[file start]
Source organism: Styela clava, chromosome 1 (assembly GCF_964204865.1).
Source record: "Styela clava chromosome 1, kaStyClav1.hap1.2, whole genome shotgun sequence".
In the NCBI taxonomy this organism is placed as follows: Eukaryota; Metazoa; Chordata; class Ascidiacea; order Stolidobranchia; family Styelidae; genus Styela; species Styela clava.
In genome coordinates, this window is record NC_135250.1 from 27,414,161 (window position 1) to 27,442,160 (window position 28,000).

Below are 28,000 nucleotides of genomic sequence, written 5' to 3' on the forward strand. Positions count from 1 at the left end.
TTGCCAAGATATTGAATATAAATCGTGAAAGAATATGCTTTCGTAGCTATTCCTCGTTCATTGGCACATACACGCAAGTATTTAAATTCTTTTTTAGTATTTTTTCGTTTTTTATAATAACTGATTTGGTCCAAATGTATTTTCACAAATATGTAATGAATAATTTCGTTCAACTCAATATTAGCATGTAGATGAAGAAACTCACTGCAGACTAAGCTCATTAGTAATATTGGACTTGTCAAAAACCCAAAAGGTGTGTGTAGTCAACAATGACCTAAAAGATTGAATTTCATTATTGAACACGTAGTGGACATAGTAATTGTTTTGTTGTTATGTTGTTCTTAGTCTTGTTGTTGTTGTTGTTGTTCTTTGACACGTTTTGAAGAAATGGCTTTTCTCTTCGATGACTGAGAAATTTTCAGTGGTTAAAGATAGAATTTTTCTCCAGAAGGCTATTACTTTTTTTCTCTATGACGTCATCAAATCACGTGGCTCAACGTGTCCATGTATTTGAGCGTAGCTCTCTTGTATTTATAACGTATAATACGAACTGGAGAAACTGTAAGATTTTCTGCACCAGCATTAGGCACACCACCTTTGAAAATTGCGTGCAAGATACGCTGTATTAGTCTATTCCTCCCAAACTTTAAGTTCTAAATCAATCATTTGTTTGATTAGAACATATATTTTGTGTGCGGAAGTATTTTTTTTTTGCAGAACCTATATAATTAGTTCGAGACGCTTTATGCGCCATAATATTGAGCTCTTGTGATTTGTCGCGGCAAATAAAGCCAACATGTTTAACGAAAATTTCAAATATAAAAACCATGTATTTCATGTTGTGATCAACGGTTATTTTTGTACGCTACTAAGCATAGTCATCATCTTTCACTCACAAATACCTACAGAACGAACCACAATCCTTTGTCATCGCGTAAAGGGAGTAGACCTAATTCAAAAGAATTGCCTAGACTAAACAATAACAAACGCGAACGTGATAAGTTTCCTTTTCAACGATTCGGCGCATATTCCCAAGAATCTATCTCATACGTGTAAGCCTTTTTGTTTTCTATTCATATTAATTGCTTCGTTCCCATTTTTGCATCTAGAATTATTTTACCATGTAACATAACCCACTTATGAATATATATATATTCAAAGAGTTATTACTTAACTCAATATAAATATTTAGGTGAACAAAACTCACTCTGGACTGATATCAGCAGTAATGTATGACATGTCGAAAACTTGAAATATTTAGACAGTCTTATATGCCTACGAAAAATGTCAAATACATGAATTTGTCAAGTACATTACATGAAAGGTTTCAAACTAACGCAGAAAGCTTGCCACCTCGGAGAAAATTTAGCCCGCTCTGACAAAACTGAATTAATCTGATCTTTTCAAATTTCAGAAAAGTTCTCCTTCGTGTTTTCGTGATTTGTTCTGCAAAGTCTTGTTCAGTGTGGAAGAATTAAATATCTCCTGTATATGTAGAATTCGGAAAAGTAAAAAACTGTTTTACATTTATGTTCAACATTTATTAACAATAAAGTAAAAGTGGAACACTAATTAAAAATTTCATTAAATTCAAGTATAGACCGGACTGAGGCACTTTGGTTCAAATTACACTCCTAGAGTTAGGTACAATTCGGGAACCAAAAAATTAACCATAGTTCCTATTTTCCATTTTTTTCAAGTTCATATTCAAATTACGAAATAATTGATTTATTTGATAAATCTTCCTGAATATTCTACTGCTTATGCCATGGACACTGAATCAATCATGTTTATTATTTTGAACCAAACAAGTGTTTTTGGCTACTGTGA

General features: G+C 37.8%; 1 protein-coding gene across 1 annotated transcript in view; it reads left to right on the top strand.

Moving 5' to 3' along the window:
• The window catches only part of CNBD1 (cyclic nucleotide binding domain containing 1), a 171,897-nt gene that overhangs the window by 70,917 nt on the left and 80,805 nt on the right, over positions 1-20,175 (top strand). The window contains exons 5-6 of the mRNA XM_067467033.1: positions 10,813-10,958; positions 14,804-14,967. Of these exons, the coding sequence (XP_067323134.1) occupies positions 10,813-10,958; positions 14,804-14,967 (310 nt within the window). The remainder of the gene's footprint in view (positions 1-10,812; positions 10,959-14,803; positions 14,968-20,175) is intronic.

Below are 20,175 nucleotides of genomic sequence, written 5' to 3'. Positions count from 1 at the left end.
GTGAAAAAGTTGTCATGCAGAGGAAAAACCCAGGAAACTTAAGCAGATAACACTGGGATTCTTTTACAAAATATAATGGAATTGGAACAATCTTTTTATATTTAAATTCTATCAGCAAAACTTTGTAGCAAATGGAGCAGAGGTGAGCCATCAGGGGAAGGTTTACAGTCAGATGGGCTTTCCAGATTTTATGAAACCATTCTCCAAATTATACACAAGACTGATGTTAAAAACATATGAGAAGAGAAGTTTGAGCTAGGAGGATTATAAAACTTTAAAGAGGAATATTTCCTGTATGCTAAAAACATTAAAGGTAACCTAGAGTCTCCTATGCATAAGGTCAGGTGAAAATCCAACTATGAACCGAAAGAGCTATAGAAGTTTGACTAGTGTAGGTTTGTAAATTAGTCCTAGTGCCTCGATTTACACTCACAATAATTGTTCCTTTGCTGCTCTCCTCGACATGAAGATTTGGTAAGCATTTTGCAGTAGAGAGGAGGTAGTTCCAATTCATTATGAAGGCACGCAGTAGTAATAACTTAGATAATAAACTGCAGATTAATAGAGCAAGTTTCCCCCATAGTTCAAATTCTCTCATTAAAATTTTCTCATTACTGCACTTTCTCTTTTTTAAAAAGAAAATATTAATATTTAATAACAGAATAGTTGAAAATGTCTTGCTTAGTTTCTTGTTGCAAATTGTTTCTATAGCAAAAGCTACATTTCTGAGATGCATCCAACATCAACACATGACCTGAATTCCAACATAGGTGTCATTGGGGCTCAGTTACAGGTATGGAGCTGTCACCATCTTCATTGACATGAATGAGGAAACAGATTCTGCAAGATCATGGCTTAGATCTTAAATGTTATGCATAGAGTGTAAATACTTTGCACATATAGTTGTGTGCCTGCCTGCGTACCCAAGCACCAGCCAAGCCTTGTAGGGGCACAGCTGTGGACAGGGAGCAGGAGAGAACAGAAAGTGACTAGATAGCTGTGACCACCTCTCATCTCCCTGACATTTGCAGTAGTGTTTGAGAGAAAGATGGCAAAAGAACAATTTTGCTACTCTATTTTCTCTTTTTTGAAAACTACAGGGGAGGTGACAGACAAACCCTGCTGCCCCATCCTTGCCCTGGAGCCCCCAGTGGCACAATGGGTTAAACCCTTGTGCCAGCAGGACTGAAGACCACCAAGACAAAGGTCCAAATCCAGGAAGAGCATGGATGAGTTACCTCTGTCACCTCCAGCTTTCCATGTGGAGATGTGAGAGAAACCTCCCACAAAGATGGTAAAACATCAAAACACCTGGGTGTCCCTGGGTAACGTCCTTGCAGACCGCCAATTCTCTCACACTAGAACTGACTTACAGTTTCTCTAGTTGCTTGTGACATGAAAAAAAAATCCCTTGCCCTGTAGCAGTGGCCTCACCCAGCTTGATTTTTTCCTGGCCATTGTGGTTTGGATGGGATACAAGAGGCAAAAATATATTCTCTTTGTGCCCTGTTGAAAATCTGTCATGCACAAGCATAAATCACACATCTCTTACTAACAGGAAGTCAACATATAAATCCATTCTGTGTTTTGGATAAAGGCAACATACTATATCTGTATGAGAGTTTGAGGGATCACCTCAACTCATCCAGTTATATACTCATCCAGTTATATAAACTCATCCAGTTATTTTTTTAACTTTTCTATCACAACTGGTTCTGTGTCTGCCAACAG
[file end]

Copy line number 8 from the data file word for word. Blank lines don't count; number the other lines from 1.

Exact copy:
Moving 5' to 3' along the window: